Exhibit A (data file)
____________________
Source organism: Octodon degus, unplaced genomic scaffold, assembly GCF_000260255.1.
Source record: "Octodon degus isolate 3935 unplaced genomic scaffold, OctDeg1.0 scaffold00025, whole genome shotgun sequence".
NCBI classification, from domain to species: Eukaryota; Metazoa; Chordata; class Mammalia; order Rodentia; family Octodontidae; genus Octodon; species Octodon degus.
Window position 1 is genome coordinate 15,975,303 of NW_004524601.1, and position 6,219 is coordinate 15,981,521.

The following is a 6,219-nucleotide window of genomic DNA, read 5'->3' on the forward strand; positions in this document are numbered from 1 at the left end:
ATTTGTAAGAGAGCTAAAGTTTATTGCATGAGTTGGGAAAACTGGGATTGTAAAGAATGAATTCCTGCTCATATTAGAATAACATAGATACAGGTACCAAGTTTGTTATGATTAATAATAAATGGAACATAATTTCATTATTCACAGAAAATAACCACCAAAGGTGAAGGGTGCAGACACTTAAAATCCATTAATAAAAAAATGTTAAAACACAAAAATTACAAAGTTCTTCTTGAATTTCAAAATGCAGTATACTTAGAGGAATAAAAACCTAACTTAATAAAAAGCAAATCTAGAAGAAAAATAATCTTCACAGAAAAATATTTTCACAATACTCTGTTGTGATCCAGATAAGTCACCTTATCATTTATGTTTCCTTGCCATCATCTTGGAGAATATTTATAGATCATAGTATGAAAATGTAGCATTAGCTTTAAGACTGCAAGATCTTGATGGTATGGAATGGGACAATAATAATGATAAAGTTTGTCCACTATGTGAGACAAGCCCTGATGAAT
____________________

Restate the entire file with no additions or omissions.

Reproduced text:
Source organism: Octodon degus, unplaced genomic scaffold, assembly GCF_000260255.1.
Source record: "Octodon degus isolate 3935 unplaced genomic scaffold, OctDeg1.0 scaffold00025, whole genome shotgun sequence".
NCBI classification, from domain to species: Eukaryota; Metazoa; Chordata; class Mammalia; order Rodentia; family Octodontidae; genus Octodon; species Octodon degus.
Window position 1 is genome coordinate 15,975,303 of NW_004524601.1, and position 6,219 is coordinate 15,981,521.

The following is a 6,219-nucleotide window of genomic DNA, read 5'->3' on the forward strand; positions in this document are numbered from 1 at the left end:
ATTTGTAAGAGAGCTAAAGTTTATTGCATGAGTTGGGAAAACTGGGATTGTAAAGAATGAATTCCTGCTCATATTAGAATAACATAGATACAGGTACCAAGTTTGTTATGATTAATAATAAATGGAACATAATTTCATTATTCACAGAAAATAACCACCAAAGGTGAAGGGTGCAGACACTTAAAATCCATTAATAAAAAAATGTTAAAACACAAAAATTACAAAGTTCTTCTTGAATTTCAAAATGCAGTATACTTAGAGGAATAAAAACCTAACTTAATAAAAAGCAAATCTAGAAGAAAAATAATCTTCACAGAAAAATATTTTCACAATACTCTGTTGTGATCCAGATAAGTCACCTTATCATTTATGTTTCCTTGCCATCATCTTGGAGAATATTTATAGATCATAGTATGAAAATGTAGCATTAGCTTTAAGACTGCAAGATCTTGATGGTATGGAATGGGACAATAATAATGATAAAGTTTGTCCACTATGTGAGACAAGCCCTGATGAAT